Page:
Seth Rogen and Elizabeth Banks play Zack and Miri, a pair of lifelong platonic friends who are now living in near-squalor in a run-down Pittsburgh suburb while eking out meager livings at anonymous McJobs. As the film opens, the two are getting ready to go to their high school reunion, which Miri sees as an opportunity to finally make a play for former class heartthrob Bobby Long (Brandon Routh in his first big post-“Superman Returns” role) and Zach sees as an opportunity to drink and hit on anyone who seems desperate enough to indulge in a quickie with him. While Zach succeeds at his moderate quests, Miri winds up striking out when she discovers that Bobby is not only playing for the other team but that he is attending the reunion with his boyfriend (Justin Long), an extremely loquacious gay porn star. The next day--Thanksgiving, no less--Zack and Miri’s living situation moves from near to total squalor as their heat, power and water are simultaneously shut off and the amount of back rent they owe all but ensures that they will be out on the street before too long. Drowning their sorrows in the cheapest beer imaginable, Miri remarks that these are exactly the circumstances that people find themselves in before beginning to have sex for money and Zach has a brilliant idea--they will make their own porno film and just the amount of likely sales from curious former classmates alone will be enough to get them out of their predicament. This is not as simple as it sounds because, as was pointed out earlier, the two have never slept together but they convince themselves that they can have sex on camera with each other without having it mess up their friendship.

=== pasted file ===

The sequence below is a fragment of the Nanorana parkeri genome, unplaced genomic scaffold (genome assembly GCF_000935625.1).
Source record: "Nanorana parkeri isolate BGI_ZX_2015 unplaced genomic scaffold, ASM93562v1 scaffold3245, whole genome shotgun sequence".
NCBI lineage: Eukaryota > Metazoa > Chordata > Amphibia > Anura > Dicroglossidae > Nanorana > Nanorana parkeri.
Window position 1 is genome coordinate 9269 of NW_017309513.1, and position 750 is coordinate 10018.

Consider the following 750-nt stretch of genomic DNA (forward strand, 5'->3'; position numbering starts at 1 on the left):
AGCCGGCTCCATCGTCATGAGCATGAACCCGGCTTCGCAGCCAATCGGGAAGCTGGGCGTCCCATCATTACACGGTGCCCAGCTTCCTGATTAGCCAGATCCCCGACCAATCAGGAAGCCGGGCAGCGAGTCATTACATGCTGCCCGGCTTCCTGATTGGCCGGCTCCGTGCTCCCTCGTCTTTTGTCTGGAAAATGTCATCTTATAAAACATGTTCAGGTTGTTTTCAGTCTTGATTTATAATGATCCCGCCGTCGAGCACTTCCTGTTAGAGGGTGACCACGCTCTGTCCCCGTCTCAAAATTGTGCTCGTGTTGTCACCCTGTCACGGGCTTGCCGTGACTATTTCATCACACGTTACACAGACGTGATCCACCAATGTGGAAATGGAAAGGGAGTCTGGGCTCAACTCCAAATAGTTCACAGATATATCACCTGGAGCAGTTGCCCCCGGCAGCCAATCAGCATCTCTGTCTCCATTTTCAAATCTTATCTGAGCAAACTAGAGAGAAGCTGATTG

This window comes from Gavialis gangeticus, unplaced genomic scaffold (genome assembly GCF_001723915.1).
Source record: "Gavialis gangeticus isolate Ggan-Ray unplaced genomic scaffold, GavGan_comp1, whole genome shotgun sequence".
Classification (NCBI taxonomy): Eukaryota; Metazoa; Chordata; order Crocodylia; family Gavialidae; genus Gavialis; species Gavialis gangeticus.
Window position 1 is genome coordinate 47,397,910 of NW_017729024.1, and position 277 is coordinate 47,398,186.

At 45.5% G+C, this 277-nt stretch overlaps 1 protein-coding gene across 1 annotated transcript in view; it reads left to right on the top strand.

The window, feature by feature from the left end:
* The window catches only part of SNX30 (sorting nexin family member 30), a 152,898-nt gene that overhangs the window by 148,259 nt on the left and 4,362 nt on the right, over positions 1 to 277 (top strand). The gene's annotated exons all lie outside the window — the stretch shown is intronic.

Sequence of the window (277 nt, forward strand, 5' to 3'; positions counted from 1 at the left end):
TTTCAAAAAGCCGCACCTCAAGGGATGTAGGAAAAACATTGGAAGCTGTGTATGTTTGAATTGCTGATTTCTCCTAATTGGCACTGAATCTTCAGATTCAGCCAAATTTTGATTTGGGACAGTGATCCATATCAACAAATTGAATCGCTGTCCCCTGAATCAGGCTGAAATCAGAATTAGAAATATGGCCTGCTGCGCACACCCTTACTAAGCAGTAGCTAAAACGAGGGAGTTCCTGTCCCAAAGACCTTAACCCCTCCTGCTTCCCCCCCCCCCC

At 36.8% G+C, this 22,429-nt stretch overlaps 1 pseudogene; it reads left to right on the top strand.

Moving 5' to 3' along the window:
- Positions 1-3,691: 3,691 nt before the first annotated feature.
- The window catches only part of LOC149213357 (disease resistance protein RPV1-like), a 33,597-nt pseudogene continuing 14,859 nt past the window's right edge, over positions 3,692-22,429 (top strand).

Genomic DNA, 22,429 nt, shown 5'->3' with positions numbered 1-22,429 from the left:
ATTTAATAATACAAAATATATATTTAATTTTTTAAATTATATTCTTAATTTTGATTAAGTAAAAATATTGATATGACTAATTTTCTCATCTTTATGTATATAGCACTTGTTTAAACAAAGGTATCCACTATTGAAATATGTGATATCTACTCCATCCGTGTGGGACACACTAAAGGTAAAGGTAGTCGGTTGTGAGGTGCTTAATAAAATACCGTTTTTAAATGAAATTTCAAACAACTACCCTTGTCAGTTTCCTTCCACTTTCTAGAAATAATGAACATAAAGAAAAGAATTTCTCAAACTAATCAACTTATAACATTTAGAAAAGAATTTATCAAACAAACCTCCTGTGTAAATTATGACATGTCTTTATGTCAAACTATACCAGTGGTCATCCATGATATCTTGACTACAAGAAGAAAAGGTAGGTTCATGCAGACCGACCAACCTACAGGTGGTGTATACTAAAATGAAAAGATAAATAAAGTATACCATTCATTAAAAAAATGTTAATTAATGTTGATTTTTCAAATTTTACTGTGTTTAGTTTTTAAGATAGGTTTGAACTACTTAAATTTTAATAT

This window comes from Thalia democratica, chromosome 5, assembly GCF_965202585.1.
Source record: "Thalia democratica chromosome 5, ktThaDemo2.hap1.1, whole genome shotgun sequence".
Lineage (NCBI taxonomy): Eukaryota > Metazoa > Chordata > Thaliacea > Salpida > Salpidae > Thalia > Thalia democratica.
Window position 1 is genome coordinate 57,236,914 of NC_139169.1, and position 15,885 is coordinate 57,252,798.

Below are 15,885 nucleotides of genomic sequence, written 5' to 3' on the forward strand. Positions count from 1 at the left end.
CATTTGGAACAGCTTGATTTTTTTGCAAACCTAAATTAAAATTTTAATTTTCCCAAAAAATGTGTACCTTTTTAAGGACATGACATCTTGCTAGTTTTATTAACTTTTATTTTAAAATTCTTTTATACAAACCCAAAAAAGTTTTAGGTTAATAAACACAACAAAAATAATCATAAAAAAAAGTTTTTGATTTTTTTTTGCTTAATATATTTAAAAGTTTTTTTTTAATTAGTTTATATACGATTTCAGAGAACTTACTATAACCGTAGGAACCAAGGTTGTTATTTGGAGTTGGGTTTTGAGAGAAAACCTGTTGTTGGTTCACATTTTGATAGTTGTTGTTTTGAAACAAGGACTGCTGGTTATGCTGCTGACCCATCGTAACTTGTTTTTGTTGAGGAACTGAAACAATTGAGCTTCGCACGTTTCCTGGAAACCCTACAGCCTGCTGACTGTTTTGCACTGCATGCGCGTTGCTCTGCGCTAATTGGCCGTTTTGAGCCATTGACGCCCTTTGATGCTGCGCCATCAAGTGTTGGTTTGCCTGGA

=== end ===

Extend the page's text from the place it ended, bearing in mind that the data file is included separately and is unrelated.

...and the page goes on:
Duly inspired, Zack puts together a script that plays off of a better-known film (and if you know your Kevin Smith movies, you can probably guess what it is ) and ensures that Miri won’t be having sex on camera with anyone else but him. The two gather a cast and crew consisting of Delaney (Craig Robinson), a coffee-shop cohort of Zack’s whose slight influx of cash earns him the titles of producer and, more importantly, casting director,; Deacon (Jeff Anderson), who gets the coveted job of cinematographer based on his sideline gig filming high school basketball games; the seemingly innocent performer Barry (Ricky Mabe), the seemingly less innocent performer Lester (longtime Askewniverse mainstay Jason Mewes) with a talent for always being ready to perform; the sweet-natured stripper Stacey (real-life porn star Katie Morgan) and Bubbles (real-life porn legend Traci Lords), who, let us say, earns her nickname. Somehow, this motley group manages to come together and even after the initial concept for the film falls through, the project finally gets off the ground. More importantly, Zack finally feels truly motivated for what may be the first time of his life--like so many aspiring filmmakers before him, he is instantly hooked on the magic of moviemaking even in its basest variation. The only real hiccup comes, inevitably, when it is time for Zach and Miri to shoot their scene--by porno standards, it is pretty much a disaster but on a personal level, this moment arouses unexpected feelings and has consequences that threaten not just their film but their entire relationship.